The BWHS is an ongoing prospective cohort study of 59 000 black women residing in the United States, designed to examine risk factors for cancer and other chronic diseases.15,17 In 1995, letters of invitation and questionnaires were mailed to subscribers of Essence magazine, a popular magazine that targets black women, members of several professional organizations, and friends and relatives of early respondents. The cohort that has been followed comprises 59 000 black women aged between 21 and 69 years at baseline, whose addresses were valid a year after study entry. Participants originate from across the United States, with approximately 80% from California, Louisiana, Indiana, Georgia, Illinois, Maryland, Massachusetts, Michigan, New Jersey, New York, South Carolina, Virginia, and the District of Columbia. Follow-up questionnaires have been sent biennially, with follow-up averaging more than 80% of the original cohort through 2003. Demographic characteristics and information about medical history, behavioral habits, diet, medication use, physical activity, socioeconomic parameters, and reproductive history have been obtained. In 1995, 6.0% of the women reported a history of myocardial infarction, stroke, or angina, and 2.0% reported a history of cancer. The study was approved by the institutional review board of Boston University, Boston, Massachusetts.
On the 1997 follow-up questionnaire, participants were asked 8 questions regarding race discrimination adapted from questions by Williams et al,18 which were found to be associated with self-reported mental and physical health problems. Three questions about “institutionalized racism” asked if they were ever treated unfairly (1) on the job (hiring, promotion, and firing); (2) in housing (renting, buying, and mortgage); and (3) by the police (stopped, searched, and threatened) because of their race. Response categories were “yes” and “no.” Another 5 questions inquired about the frequency of other people's behavior toward them, including (1) receiving poorer service in restaurants or stores; (2) people acting as if they think that the participant is not intelligent; (3) people acting as if they are afraid of her; (4) people acting as if they think that she is dishonest; and (5) people acting as if they are better than her. The response categories were “never,” “a few times a year,” “once a month,” “once a week,” and “almost every day.” Although the everyday questions did not explicitly inquire about race, they were grouped with other questions that inquired about race to stimulate respondent thinking about “everyday racism.” Principal components factor analysis using an orthogonal rotation15 revealed 2 factor patterns, which confirmed the predetermined domains of the racism variables. The institutionalized racism questions had factor loadings ranging from 0.61 to 0.77, and the everyday racism questions had loadings from 0.66 to 0.81. We created 2 summary variables, one for institutionalized and the other for everyday racism. For institutionalized racism, we categorized women as having 0, 1, 2, or 3 positive responses to the 3 questions. For everyday racism, we assigned values of 1 to 5 for the 5 response categories, averaged the responses for each participant, and then divided the summary variable responses according to quartiles.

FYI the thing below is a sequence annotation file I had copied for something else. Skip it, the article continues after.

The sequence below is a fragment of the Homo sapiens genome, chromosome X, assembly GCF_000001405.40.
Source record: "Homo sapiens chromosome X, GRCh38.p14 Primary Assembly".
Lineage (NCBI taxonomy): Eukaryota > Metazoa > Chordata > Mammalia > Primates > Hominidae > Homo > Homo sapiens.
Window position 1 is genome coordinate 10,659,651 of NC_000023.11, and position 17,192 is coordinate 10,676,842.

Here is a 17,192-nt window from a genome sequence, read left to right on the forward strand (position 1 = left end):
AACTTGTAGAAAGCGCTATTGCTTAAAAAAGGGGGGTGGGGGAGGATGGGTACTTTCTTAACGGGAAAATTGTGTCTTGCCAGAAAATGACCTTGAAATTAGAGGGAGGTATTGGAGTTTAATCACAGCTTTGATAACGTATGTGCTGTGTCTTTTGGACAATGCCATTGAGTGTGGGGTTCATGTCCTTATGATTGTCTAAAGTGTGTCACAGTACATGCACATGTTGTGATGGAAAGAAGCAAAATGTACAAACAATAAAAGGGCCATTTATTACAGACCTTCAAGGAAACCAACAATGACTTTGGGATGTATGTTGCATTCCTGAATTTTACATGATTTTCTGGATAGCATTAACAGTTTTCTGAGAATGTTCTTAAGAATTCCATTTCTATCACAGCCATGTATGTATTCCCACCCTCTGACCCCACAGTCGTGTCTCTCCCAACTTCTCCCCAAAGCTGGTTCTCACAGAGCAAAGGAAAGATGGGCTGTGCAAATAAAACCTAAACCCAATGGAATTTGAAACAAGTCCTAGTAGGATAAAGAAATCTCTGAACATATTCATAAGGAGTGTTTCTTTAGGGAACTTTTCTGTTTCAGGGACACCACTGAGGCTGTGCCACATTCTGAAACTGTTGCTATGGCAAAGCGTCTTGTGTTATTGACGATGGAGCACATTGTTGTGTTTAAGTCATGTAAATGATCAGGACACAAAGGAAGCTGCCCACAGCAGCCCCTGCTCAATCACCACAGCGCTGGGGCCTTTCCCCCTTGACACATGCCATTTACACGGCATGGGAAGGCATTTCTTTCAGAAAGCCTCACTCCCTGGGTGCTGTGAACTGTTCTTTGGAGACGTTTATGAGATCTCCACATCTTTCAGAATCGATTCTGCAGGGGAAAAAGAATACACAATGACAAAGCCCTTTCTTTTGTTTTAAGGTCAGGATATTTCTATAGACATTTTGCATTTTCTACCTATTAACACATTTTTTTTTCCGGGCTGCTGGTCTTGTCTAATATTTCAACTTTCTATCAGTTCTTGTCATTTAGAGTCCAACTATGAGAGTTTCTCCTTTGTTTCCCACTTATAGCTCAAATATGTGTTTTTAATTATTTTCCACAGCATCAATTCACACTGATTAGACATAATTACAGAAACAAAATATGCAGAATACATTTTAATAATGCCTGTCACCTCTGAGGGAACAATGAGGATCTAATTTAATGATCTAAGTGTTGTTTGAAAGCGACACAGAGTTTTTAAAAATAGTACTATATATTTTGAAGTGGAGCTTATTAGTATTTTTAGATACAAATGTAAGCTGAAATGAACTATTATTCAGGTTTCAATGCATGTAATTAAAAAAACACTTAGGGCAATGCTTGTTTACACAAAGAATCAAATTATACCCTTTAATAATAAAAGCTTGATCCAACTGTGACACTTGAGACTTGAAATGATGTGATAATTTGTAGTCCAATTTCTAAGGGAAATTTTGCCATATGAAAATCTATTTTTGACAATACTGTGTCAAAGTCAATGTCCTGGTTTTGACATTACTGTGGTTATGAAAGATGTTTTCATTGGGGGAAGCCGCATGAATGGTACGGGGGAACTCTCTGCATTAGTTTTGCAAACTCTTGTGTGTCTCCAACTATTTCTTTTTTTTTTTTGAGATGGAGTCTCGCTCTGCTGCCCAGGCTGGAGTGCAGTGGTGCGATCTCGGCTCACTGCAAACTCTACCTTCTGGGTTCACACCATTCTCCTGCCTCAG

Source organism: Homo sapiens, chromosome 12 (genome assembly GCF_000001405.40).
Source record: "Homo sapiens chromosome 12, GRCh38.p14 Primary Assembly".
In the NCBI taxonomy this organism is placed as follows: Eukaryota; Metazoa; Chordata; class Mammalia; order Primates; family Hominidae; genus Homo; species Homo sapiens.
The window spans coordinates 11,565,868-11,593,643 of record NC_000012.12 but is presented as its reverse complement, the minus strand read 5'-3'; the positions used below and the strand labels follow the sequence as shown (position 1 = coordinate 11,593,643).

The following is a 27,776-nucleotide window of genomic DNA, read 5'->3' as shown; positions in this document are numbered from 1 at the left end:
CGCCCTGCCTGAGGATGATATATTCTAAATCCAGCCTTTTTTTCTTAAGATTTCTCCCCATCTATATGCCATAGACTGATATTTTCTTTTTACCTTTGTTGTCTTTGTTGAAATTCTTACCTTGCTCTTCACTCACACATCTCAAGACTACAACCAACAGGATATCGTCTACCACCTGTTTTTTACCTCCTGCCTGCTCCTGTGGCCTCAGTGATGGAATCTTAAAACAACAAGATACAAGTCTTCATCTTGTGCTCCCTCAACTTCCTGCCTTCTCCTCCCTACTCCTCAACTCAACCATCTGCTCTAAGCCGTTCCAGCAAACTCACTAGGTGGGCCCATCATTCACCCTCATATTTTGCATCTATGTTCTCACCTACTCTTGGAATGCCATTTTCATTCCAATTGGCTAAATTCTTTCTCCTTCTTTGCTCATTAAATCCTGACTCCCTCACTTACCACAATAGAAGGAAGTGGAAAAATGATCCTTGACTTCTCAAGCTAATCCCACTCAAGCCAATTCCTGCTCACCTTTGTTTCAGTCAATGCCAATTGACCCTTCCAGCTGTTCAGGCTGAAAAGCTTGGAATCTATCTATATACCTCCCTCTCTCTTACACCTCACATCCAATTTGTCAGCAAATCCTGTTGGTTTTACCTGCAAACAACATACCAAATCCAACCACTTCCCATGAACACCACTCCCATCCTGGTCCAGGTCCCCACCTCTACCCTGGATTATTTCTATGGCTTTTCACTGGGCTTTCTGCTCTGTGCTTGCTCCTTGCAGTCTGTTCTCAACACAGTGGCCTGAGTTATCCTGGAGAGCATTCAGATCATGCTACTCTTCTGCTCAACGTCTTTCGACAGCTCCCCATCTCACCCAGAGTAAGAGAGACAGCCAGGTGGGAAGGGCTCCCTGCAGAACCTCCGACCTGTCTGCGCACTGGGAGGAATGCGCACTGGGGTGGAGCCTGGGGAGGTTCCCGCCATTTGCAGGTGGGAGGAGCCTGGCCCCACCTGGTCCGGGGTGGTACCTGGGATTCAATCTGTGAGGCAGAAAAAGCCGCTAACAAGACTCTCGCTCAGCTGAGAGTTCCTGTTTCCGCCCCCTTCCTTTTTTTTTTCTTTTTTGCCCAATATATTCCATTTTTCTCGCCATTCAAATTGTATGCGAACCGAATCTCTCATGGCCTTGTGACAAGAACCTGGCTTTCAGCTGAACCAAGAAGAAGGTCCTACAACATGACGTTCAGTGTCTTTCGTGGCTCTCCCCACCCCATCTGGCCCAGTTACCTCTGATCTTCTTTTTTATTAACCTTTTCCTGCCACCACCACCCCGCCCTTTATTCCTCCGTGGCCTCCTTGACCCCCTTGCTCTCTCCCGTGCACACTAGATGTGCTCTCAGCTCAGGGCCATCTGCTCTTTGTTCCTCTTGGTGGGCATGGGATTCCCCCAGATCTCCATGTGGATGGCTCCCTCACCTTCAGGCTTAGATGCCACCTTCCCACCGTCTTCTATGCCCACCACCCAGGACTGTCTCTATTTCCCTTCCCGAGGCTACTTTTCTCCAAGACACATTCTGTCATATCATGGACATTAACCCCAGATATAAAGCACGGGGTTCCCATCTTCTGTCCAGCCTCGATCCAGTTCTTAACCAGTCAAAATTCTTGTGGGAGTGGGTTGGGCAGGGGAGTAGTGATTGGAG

Responses to the everyday and institutional racism questions were reproducible in the BWHS. The weighted κ values for agreement of responses to the racism questions for BWHS participants who returned duplicate questionnaires during the 1997 mailing (n = 1172) were 0.73 for the everyday racism summary variable and 0.67 for the institutionalized racism summary variable. Reported experiences of racism have been positively associated with uterine leiomyomata,19 breast cancer,16 preterm birth,20 and weight gain in the BWHS21 and with health outcomes in other investigations.18,22
After excluding women with a history of CVD or cancer at baseline, the 48 924 women who completed the 1997 questionnaire (which contained the racism questions) were followed from 1997 to 2005 (a maximum of 8.5 years) for the end point of death. Deaths in the BWHS are identified by searching the National Death Index database23 for participants who do not respond to mailed questionnaires or who are deemed lost to follow-up. Reports of deaths are also obtained from next of kin, the Social Security Death Master File, and the post office. State authorization was obtained for confidential death reports from New York and Florida because in these states death information remains nonaccessible to the public. We matched participant information to National Death Index Plus information using full name, date of birth, maiden name, and Social Security number if available. Once a match was determined, coded causes of death were appended to a specific participant. Death reports were reviewed by 2 physicians in a blinded fashion and were coded as follows: